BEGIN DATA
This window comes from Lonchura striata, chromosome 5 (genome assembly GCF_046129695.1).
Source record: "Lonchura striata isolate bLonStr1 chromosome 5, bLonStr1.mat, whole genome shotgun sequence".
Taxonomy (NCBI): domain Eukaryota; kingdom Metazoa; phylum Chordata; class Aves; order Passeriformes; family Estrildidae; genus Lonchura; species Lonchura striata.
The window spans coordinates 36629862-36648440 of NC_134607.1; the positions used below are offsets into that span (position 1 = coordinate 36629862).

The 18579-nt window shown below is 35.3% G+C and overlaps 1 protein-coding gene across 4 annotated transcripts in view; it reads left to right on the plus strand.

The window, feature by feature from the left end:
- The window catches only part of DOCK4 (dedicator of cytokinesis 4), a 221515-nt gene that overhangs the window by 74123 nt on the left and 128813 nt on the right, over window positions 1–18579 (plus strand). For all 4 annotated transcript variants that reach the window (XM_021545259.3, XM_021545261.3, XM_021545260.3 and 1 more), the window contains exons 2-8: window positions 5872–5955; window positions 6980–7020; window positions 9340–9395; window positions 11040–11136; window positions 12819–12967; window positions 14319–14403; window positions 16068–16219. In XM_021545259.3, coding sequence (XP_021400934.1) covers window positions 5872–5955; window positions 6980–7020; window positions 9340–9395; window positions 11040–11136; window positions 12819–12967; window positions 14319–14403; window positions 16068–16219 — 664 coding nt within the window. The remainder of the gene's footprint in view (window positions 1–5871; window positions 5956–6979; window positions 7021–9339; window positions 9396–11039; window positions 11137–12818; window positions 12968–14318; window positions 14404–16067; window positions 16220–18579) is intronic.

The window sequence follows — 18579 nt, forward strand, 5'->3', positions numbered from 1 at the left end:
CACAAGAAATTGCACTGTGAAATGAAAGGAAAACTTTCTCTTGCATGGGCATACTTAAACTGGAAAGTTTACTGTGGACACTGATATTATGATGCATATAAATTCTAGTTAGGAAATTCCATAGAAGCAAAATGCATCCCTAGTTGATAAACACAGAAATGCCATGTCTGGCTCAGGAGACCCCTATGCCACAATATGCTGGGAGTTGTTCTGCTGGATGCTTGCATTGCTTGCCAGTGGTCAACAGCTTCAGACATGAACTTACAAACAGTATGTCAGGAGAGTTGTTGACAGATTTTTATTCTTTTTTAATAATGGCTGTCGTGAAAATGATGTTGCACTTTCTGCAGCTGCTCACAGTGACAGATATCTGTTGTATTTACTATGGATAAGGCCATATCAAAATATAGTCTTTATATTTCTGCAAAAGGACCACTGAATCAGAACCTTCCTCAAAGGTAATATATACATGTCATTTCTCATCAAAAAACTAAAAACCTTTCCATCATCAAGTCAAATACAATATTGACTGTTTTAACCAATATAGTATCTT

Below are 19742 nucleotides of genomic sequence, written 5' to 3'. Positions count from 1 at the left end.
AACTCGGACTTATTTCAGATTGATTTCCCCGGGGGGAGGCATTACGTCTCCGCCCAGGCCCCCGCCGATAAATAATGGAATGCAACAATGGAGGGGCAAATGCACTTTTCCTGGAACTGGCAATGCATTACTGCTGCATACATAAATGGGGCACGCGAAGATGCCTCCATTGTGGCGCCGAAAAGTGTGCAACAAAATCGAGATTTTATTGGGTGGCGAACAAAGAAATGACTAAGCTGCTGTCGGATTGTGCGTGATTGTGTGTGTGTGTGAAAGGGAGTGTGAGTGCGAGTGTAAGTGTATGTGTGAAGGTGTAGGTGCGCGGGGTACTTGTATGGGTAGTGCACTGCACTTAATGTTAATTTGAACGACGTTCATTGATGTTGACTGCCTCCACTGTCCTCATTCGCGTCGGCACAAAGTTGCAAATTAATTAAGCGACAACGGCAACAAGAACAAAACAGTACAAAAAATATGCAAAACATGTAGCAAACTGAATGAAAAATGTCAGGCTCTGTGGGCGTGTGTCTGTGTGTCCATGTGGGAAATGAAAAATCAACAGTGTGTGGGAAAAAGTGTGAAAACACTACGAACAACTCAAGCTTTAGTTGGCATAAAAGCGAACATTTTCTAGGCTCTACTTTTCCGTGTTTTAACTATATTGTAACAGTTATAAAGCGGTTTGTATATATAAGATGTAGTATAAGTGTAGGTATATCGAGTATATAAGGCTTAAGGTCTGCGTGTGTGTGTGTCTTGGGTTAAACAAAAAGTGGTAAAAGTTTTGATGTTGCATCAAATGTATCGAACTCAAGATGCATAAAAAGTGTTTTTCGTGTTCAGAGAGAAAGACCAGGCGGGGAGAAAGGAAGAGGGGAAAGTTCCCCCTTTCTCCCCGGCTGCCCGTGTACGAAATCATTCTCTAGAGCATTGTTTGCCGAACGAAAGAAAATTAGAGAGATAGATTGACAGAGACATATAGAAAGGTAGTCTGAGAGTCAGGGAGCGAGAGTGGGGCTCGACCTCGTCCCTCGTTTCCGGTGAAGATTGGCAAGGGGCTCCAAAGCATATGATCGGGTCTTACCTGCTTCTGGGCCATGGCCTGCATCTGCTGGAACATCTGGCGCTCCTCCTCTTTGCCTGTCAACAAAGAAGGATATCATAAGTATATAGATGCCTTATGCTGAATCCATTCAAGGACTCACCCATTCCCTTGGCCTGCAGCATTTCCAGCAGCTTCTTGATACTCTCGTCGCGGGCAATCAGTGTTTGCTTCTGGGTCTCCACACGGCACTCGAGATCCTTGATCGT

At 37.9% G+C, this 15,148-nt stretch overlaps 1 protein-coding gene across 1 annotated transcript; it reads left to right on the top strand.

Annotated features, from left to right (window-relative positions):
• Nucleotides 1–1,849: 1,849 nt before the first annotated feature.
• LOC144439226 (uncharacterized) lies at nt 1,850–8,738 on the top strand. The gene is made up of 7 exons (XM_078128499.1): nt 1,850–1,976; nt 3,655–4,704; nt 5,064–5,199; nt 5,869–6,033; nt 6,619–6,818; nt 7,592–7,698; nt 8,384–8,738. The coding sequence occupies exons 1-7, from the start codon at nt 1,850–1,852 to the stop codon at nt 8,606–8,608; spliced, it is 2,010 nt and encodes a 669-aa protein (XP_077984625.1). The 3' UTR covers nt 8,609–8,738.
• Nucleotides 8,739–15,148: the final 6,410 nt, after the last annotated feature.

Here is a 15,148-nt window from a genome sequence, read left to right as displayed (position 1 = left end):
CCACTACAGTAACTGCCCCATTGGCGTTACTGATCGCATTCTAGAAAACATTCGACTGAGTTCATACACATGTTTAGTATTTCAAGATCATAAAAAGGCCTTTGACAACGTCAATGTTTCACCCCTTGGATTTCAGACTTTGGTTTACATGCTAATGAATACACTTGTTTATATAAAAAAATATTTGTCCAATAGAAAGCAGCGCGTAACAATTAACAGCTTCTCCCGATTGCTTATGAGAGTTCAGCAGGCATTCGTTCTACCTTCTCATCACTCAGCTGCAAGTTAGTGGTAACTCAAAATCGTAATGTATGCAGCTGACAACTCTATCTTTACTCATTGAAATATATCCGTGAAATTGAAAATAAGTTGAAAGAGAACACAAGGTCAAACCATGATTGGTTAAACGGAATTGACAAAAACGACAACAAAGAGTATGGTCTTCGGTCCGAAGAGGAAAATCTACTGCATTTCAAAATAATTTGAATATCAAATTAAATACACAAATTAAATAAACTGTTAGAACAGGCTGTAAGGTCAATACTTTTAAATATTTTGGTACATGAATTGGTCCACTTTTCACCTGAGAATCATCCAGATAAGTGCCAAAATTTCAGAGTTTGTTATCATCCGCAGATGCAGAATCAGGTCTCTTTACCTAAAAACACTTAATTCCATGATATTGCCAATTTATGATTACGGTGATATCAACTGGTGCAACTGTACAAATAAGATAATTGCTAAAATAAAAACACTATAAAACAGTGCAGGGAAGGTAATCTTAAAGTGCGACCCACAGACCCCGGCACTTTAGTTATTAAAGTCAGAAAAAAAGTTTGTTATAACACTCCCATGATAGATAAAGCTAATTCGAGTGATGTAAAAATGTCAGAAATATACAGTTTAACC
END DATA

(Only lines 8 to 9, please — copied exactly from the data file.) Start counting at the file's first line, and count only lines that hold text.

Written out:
The window sequence follows — 18579 nt, forward strand, 5'->3', positions numbered from 1 at the left end:
CACAAGAAATTGCACTGTGAAATGAAAGGAAAACTTTCTCTTGCATGGGCATACTTAAACTGGAAAGTTTACTGTGGACACTGATATTATGATGCATATAAATTCTAGTTAGGAAATTCCATAGAAGCAAAATGCATCCCTAGTTGATAAACACAGAAATGCCATGTCTGGCTCAGGAGACCCCTATGCCACAATATGCTGGGAGTTGTTCTGCTGGATGCTTGCATTGCTTGCCAGTGGTCAACAGCTTCAGACATGAACTTACAAACAGTATGTCAGGAGAGTTGTTGACAGATTTTTATTCTTTTTTAATAATGGCTGTCGTGAAAATGATGTTGCACTTTCTGCAGCTGCTCACAGTGACAGATATCTGTTGTATTTACTATGGATAAGGCCATATCAAAATATAGTCTTTATATTTCTGCAAAAGGACCACTGAATCAGAACCTTCCTCAAAGGTAATATATACATGTCATTTCTCATCAAAAAACTAAAAACCTTTCCATCATCAAGTCAAATACAATATTGACTGTTTTAACCAATATAGTATCTT